Provincial legislature rejects crucifix recommendation

Quebec's national assembly voted unanimously to reject the commission's recommendation to remove the crucifix hanging over the Speaker's chair.

After tabling the motion Thursday, Premier Jean Charest said the religious icon reflects Quebec's cultural and institutional heritage and should stay where it is.

But he welcomed the spirit of the report, stressing its importance in Quebec's public debate over common values, which Charest said include the primordial importance of French, and gender equality.

The Liberal minority government will take some time to read the report before issuing its "action plan", he said.

But the government is ready to make more demands on immigrants interested in living in Quebec, including a signed declaration that states their commitment to the province's core values, including the importance of French.

Premier Jean Charest says Quebec has the right to decide what kind of society it wants. ((Clément Allard/Canadian Press))

"The goal is to make it very clear [these values] are our values as Quebecers," Charest said in French. "That way we can understand each other and live together."

"Immigration is not a right. Immigrating to Quebec is a privilege," the premier said. "And welcoming immigrants is the responsibility of all Quebecers. Between the two, we have to know where to draw the line. And Quebecers have the perfect right to decide in what kind of society they want to live."

Opposition leaders described the report – and government reaction – as timid and failing to address Quebec's identity crisis.

"It wasn't worth all the trouble for so little," said ADQ Leader Mario Dumont, who reiterated his desire for a Quebec constitution to enshrine the majority population's common values, a demand echoed by Parti Québécois Leader Pauline Marois.

The recommendations of the Bouchard-Taylor commission don't provide any antidotes to the identity crisis the majority of Quebecers feel, Marois said.

"We think the commission's report bypasses what is essential," she said Thursday from the provincial legislature. "It only goes one way, even though there is an identity crisis in Quebec that we have to address — we, the representatives of the people."

Bouchard and Taylor should come to the legislature and explain why they "glossed over" the identity polemic, Marois said. 

Federal Liberal leader Stéphane Dion, who hadn't yet read the report, said he believes diversity is one of Quebec's selling points.

"I'm very confident in our ability to make sure that in Quebec, and everywhere in Canada, diversity will remain a strength, and not something that will [or] should worry us," he said from the Eastern Townships.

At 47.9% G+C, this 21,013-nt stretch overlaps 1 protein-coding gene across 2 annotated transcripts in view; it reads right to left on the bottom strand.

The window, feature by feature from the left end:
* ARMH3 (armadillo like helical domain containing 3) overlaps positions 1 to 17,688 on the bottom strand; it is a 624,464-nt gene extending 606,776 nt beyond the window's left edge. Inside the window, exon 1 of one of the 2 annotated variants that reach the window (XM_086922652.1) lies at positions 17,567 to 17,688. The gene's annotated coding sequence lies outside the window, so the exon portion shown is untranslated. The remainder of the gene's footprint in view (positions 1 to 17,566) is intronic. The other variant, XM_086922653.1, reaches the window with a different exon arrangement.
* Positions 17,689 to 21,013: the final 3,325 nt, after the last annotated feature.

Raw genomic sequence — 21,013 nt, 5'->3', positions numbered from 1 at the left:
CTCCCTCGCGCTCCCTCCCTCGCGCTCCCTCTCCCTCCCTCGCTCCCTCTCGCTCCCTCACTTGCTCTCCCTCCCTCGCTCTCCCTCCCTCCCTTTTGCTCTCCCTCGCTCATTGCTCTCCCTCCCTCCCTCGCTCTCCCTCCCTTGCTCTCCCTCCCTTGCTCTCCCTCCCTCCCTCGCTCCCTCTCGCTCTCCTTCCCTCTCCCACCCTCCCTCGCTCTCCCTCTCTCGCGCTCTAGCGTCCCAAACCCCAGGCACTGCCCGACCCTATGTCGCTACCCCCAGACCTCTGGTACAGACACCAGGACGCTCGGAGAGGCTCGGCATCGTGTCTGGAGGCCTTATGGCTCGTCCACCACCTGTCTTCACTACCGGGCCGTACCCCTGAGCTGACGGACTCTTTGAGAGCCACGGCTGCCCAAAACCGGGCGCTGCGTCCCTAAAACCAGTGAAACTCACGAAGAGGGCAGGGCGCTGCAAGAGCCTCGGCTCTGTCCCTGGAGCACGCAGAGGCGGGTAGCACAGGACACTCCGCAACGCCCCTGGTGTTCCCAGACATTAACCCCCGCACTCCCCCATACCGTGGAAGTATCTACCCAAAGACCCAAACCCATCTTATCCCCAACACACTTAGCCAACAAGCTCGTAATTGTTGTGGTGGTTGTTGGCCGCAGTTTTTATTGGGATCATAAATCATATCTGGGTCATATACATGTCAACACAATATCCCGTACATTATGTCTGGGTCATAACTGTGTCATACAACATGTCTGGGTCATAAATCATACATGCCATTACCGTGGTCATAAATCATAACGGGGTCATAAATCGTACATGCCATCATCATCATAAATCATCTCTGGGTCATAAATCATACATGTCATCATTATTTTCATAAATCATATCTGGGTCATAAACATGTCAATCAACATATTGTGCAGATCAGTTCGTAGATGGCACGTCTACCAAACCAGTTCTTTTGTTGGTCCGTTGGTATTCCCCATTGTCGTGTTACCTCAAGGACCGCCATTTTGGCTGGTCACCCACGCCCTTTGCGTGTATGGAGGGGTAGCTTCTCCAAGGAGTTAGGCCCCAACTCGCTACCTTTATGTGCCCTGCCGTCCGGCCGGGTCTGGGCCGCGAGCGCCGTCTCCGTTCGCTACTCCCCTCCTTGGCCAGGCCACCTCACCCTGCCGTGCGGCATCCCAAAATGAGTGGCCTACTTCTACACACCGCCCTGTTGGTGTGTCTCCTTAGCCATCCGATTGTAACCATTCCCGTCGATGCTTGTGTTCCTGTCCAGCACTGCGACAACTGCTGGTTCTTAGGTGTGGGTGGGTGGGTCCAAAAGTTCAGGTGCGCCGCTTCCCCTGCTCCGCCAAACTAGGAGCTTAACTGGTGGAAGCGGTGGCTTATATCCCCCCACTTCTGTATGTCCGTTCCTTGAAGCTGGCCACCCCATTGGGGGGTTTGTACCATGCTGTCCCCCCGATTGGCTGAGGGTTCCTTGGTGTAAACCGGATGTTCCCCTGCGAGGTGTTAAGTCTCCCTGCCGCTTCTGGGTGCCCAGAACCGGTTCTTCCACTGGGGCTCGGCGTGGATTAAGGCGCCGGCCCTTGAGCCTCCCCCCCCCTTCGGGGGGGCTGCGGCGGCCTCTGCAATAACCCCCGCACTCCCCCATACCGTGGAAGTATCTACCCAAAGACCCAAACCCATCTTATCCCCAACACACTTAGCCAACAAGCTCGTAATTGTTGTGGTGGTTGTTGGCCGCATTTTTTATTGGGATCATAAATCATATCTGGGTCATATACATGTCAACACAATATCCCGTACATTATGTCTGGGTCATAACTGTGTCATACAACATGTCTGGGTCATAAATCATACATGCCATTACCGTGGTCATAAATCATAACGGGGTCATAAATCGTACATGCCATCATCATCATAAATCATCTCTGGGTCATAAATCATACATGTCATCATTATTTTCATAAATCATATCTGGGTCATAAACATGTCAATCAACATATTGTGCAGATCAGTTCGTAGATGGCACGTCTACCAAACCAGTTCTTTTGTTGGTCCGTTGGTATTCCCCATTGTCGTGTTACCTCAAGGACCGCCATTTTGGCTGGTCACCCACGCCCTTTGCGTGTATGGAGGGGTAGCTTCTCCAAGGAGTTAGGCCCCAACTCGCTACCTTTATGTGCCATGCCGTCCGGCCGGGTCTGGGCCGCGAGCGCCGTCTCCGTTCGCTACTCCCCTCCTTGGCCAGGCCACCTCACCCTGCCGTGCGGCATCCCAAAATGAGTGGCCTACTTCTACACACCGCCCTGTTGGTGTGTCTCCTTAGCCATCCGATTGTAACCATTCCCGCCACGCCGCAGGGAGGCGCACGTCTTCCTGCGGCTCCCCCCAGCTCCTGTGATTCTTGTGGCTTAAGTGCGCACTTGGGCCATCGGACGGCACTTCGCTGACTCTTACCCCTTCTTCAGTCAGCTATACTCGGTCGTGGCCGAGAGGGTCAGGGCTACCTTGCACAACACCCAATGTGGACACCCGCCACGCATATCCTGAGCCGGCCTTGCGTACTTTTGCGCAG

"We are stronger because we are able to be united with a very diversified country."

Community groups praise new 'path'

Early reaction to the report from some of Quebec's community organizations was positive.

Facts and Figures

  • 900 briefs were submitted by groups, individuals, associations.
  • 241 people testified during 31 days of hearings.
  • 22 additional regional forums were held.
  • 3,423 people attended hearings.
  • 13 research projects were commissioned and completed by academic researchers.
  • 31 extra focus groups were held.
  • Total cost: $3.7 million.
  • Budgeted cost: $5.1 million.


The commission hearings broke ground on a touchy subject in Quebec and the report is promising, said Salam Elmenyawi, chair of the Muslim Council of Montreal.

"The [proposed] solutions, the remedies, were very good, and at least it sets the stage for us to talk together with a different discourse," he said Thursday. "This, I think, is very positive."

"This report is certainly going to create a new path for Quebec as a whole, in terms of how we live together and how we're going to deal with different forms of diversity," said Fo Niemi, co-founder of the Centre for Research-Action on Race Relations.

Other recommendations in the report:

  • Educational institutions are not required to offer permanent prayer rooms, although they should grant temporary space on an ad-hoc basis.
  • The government should make sure its immigration quota reflects resources available to integrate newcomers into Quebec society, especially when it comes to jobs.
  • Quebecers should adopt a multilingual attitude that includes more willingness to learn English and other languages, but not at the expense of French.
  • Gender accommodation that compromises equality should not be allowed, especially in health-care settings.
  • The government should increase funding to community groups that help newly-arrived immigrants, and organizations that promote intercultural dialogue.
  • Quebec should come up with ways to reduce the "extremely" high unemployment among Quebecers born in Africa who have been in Canada for less than five years.
  • The government should speed up the process of recognizing foreign-acquired professional skills and training.
  • Quebec should promote immigrant settlement outside the greater Montreal area, where nearly 87 per cent of the province's newcomers live.